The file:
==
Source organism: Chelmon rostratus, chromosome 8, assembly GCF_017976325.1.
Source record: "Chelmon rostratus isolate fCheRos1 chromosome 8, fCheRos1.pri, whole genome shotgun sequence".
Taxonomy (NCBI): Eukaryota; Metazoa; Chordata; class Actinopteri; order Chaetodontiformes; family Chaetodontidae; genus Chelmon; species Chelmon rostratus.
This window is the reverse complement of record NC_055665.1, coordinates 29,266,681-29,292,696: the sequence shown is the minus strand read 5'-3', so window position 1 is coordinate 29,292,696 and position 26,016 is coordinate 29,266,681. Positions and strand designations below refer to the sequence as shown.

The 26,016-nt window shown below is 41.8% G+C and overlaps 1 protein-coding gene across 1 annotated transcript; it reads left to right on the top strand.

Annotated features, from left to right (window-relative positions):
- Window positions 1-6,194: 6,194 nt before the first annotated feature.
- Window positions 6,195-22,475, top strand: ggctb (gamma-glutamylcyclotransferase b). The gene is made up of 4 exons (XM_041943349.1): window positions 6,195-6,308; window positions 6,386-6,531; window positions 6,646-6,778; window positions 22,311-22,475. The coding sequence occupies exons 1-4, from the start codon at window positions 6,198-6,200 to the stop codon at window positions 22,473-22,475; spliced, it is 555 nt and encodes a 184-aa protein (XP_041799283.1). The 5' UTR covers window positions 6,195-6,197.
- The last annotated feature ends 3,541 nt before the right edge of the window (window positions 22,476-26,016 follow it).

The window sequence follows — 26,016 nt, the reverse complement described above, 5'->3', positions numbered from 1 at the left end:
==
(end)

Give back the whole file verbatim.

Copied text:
Source organism: Chelmon rostratus, chromosome 8, assembly GCF_017976325.1.
Source record: "Chelmon rostratus isolate fCheRos1 chromosome 8, fCheRos1.pri, whole genome shotgun sequence".
Taxonomy (NCBI): Eukaryota; Metazoa; Chordata; class Actinopteri; order Chaetodontiformes; family Chaetodontidae; genus Chelmon; species Chelmon rostratus.
This window is the reverse complement of record NC_055665.1, coordinates 29,266,681-29,292,696: the sequence shown is the minus strand read 5'-3', so window position 1 is coordinate 29,292,696 and position 26,016 is coordinate 29,266,681. Positions and strand designations below refer to the sequence as shown.

The 26,016-nt window shown below is 41.8% G+C and overlaps 1 protein-coding gene across 1 annotated transcript; it reads left to right on the top strand.

Annotated features, from left to right (window-relative positions):
- Window positions 1-6,194: 6,194 nt before the first annotated feature.
- Window positions 6,195-22,475, top strand: ggctb (gamma-glutamylcyclotransferase b). The gene is made up of 4 exons (XM_041943349.1): window positions 6,195-6,308; window positions 6,386-6,531; window positions 6,646-6,778; window positions 22,311-22,475. The coding sequence occupies exons 1-4, from the start codon at window positions 6,198-6,200 to the stop codon at window positions 22,473-22,475; spliced, it is 555 nt and encodes a 184-aa protein (XP_041799283.1). The 5' UTR covers window positions 6,195-6,197.
- The last annotated feature ends 3,541 nt before the right edge of the window (window positions 22,476-26,016 follow it).

The window sequence follows — 26,016 nt, the reverse complement described above, 5'->3', positions numbered from 1 at the left end: